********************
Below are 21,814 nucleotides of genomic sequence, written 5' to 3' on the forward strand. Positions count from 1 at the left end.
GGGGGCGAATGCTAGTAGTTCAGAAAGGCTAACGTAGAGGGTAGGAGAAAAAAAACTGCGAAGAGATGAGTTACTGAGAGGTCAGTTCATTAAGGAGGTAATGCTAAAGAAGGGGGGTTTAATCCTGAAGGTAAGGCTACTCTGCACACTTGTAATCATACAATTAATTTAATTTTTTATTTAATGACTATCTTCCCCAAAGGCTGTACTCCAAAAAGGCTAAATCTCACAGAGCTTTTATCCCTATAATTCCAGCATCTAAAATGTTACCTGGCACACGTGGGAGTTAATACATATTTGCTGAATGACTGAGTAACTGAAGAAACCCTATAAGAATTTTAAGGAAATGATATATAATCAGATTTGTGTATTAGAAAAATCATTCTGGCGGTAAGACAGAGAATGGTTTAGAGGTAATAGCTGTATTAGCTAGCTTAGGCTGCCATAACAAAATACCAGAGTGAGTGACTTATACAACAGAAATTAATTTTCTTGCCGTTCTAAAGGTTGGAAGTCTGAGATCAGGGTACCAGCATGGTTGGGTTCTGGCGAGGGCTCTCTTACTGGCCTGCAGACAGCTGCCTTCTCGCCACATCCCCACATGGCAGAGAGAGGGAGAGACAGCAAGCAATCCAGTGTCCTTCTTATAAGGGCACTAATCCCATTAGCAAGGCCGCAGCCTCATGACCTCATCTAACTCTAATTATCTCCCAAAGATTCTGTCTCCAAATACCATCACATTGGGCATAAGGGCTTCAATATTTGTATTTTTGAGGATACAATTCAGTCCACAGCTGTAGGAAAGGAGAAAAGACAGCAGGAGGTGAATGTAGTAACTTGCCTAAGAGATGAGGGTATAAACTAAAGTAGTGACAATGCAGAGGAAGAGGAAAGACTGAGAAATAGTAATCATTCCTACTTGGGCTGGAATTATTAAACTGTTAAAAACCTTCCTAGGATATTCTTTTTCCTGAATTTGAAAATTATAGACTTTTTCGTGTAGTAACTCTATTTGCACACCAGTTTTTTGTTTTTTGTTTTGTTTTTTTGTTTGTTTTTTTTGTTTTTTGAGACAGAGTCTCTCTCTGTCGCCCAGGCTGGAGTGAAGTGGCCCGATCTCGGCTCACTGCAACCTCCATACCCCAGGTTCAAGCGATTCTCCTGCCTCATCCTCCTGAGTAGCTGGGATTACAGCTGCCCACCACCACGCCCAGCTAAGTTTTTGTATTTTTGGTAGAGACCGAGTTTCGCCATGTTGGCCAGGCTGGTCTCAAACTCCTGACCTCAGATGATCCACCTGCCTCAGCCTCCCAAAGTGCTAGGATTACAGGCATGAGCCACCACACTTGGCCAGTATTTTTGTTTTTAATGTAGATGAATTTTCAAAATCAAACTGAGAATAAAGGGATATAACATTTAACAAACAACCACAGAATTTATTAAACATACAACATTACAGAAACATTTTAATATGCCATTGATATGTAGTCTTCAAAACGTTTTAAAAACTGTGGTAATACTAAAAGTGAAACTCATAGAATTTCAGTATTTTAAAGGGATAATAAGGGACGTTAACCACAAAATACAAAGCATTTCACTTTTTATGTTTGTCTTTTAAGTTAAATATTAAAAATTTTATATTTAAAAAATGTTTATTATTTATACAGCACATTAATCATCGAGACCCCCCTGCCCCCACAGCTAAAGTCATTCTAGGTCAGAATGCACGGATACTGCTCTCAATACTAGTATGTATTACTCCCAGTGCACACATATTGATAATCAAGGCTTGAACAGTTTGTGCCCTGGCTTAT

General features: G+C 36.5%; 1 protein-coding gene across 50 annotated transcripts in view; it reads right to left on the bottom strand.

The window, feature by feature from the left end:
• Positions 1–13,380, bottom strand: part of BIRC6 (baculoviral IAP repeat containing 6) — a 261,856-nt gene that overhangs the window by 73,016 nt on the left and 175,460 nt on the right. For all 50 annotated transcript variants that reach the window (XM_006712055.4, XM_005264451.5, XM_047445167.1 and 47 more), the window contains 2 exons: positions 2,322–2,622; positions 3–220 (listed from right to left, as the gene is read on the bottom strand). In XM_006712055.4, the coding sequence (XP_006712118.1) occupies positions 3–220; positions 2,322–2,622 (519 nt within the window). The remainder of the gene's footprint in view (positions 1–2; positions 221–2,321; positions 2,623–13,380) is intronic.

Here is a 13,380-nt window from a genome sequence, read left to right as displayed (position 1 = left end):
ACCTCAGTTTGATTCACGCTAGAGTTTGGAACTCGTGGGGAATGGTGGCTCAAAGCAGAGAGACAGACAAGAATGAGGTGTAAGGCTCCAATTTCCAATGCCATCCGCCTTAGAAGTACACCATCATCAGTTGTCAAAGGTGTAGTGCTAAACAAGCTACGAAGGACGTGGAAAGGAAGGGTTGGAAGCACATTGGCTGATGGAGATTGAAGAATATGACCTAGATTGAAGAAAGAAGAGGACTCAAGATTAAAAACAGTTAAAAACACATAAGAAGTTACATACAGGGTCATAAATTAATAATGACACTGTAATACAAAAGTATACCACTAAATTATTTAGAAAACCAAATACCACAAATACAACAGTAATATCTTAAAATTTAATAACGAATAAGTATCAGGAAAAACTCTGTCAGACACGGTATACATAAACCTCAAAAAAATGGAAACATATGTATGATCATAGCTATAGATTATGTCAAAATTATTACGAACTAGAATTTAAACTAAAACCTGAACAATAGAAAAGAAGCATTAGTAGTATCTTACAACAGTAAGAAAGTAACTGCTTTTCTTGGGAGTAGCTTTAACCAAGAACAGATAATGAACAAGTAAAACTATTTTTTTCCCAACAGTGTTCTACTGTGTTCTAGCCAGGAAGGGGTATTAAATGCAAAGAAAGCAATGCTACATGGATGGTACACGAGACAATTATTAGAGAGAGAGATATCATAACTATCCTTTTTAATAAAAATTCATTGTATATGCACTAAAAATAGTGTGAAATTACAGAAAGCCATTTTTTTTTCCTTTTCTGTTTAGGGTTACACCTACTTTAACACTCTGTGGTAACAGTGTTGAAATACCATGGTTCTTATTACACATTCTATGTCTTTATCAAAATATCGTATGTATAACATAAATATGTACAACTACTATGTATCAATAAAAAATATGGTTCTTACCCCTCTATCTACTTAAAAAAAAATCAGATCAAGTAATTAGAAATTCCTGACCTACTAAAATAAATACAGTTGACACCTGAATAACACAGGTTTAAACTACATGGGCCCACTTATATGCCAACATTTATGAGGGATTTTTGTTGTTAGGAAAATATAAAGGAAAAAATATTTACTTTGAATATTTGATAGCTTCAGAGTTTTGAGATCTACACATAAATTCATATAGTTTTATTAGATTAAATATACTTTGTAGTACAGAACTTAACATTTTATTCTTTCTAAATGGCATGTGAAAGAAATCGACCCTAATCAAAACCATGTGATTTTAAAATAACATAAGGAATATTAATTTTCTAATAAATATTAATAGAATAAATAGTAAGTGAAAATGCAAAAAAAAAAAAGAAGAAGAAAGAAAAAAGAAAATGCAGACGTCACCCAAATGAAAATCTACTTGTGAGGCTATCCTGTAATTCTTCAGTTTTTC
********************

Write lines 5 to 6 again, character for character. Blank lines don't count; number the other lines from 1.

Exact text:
• Positions 1–13,380, bottom strand: part of BIRC6 (baculoviral IAP repeat containing 6) — a 261,856-nt gene that overhangs the window by 73,016 nt on the left and 175,460 nt on the right. For all 50 annotated transcript variants that reach the window (XM_006712055.4, XM_005264451.5, XM_047445167.1 and 47 more), the window contains 2 exons: positions 2,322–2,622; positions 3–220 (listed from right to left, as the gene is read on the bottom strand). In XM_006712055.4, the coding sequence (XP_006712118.1) occupies positions 3–220; positions 2,322–2,622 (519 nt within the window). The remainder of the gene's footprint in view (positions 1–2; positions 221–2,321; positions 2,623–13,380) is intronic.

Here is a 13,380-nt window from a genome sequence, read left to right as displayed (position 1 = left end):